Moreover, the question must be asked that if the regime in Gaza wants Israel destroyed, continues to hold Gilad Shalit captive without access to even the ICRC, and regularly pronounces that each and every Israeli is a legitimate target for violence, why should Israel open its borders to such an entity? Indeed, why should the world at large conduct regular diplomatic relations with such an entity?
Mr. Regev insists that Israelis do not see the people of Gaza as their enemy and that the suffering of this population is largely due to the Hamas regime. In this vein, he is quite critical of the “Free Gaza” types who use the language of human rights to condemn Israel’s closure of the territory while posing for pictures and receiving medals from the Hamas leadership. If human rights are truly their concern, forget the human rights of Israelis, then they should be condemning Hamas for their treatment of their own people.
Next, I asked him what Netanyahu believes are the prospects for territorial compromise with Syria over the Golan. Mr. Regev countered that the first question that must be asked is if there is even a real chance for peace with Syria any time soon. Assad’s regime is firmly in the radical camp of Hezbollah, Hamas, and Iran and is the only member of the Arab League with an active security alliance with the Islamic Republic. If Syrian policy were to chance, “it would be interesting.”
It is the Prime Minister’s position that he is willing to meet with the Syrian leadership in Damascus, in Jerusalem, or in a third-party country, and engage in direct or indirect negotiations, however these must be without preconditions. Israel will certainly bring its terms to the table and Syria will bring theirs. Yet to demand a particular outcome of an agreement before negotiations even begin is to negotiate in bad faith.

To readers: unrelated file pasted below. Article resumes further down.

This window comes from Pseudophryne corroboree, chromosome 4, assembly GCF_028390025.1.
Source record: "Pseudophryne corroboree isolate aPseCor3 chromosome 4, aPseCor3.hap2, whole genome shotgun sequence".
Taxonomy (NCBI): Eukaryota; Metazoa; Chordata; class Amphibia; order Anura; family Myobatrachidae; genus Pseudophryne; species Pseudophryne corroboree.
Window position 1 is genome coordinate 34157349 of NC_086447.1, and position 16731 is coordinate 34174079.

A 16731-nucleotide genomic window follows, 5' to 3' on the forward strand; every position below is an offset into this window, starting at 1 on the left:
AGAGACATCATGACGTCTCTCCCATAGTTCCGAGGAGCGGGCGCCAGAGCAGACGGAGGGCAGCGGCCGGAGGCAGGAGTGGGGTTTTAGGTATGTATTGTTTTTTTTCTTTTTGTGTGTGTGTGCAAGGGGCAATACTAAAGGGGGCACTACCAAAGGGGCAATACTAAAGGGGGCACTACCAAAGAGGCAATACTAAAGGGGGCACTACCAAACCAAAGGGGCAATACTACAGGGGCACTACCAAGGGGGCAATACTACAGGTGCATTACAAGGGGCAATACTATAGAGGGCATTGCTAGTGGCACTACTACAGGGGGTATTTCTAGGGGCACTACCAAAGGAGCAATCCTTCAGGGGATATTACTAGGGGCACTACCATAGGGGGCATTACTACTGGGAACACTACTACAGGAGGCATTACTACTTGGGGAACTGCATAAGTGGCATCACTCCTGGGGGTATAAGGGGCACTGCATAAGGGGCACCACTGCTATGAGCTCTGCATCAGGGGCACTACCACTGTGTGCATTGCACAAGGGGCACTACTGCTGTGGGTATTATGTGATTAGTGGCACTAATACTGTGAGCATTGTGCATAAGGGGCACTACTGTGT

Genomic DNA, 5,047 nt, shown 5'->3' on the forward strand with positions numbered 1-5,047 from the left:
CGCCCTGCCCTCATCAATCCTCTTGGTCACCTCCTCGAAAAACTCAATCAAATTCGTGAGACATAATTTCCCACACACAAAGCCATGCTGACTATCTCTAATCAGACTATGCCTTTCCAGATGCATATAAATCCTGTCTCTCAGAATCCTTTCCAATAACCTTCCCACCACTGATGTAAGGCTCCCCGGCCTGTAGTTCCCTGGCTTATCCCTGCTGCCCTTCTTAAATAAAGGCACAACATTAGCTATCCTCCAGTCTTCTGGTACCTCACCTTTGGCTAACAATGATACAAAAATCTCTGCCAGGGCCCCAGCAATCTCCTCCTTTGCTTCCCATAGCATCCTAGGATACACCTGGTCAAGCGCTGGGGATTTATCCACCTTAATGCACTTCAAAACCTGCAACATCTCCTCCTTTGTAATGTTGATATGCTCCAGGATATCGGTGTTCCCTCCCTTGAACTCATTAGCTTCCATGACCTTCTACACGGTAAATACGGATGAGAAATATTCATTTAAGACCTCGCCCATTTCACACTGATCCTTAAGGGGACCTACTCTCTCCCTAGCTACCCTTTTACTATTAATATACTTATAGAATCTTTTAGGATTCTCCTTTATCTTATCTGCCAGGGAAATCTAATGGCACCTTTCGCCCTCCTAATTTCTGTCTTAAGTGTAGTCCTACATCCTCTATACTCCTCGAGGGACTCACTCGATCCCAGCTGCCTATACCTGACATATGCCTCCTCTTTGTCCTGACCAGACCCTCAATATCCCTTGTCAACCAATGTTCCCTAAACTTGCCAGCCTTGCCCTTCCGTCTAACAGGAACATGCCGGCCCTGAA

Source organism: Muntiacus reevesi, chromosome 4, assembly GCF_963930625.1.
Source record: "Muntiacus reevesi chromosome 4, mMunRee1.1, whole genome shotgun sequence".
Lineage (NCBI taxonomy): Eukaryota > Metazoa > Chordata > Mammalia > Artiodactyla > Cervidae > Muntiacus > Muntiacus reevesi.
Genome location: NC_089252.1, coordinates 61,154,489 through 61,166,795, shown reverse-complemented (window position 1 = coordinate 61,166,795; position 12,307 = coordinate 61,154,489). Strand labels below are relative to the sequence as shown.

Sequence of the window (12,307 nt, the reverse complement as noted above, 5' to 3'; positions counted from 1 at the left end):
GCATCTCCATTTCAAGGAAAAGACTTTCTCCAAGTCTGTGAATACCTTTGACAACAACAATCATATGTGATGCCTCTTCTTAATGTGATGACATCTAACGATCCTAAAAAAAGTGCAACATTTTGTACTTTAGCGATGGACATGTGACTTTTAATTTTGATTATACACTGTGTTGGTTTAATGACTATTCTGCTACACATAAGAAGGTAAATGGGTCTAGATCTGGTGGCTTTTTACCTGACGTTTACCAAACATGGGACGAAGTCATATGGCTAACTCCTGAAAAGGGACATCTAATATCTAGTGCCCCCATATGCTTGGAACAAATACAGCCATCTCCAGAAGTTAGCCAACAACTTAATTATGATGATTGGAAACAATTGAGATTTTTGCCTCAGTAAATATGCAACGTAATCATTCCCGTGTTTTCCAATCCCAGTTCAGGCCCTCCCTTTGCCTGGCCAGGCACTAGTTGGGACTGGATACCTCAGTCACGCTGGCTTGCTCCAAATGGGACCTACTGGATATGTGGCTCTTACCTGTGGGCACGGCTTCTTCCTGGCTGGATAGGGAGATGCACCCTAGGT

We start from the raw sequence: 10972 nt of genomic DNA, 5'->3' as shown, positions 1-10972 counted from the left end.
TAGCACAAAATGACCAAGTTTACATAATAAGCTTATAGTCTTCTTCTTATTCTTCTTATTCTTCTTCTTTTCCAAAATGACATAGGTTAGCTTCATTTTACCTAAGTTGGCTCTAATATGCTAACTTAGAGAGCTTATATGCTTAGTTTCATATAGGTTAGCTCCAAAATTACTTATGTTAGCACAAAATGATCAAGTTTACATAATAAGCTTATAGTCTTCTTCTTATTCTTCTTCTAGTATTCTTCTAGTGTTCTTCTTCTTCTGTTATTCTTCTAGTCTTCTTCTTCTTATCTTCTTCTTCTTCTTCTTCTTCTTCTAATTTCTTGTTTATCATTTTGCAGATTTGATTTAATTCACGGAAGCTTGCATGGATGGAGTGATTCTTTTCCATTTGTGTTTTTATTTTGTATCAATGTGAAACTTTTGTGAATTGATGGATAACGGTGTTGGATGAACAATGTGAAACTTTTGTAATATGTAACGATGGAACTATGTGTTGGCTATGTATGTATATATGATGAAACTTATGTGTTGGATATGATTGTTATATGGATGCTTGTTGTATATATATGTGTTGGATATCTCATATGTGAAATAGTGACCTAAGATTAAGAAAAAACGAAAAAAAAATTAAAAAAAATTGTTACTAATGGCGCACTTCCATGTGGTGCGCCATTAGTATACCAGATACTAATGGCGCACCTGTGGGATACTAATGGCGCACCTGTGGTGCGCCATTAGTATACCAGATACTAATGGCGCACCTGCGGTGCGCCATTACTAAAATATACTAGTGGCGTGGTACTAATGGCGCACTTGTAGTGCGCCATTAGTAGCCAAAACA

Some in Israel and abroad have suggested that the absence of any mention of the Golan in Bibi’s recent address to the Jewish Federations of North American General Assembly indicates that the PM might be willing to make considerable concessions here. Mr. Regev insists that although there is a great willingness by Netanyahu to engage in negotiations, all other assertions are mere speculation. Having traveled often to the Golan, Bibi understands the importance of the region as a strategic asset for Israel. He is not of the school that the emphasis of the country’s enemies on using missiles has made the control of these highlands obsolete.
The residents of the Golan, for the most part, utterly reject the idea that the region should be up for negotiation, either to be turned over to the Syrians or divided in any way, as do most Israelis in general. Netanyahu has shared this sentiment in numerous visits to the region, famously stating on several occasions that the Golan will remain in Israel and Gamla will not fall again. In this, he “understands the importance of the Golan to Israel’s security and has greater respect for the people who live there.” That said, many are nervous that although it is his stated position that Israel will remain there, he will not make this a precondition for talks with the Syrians. However, as both the government and the people of Israel are skeptical that anything positive will develop on the Syrian front, this concession is broadly viewed in theoretical terms only.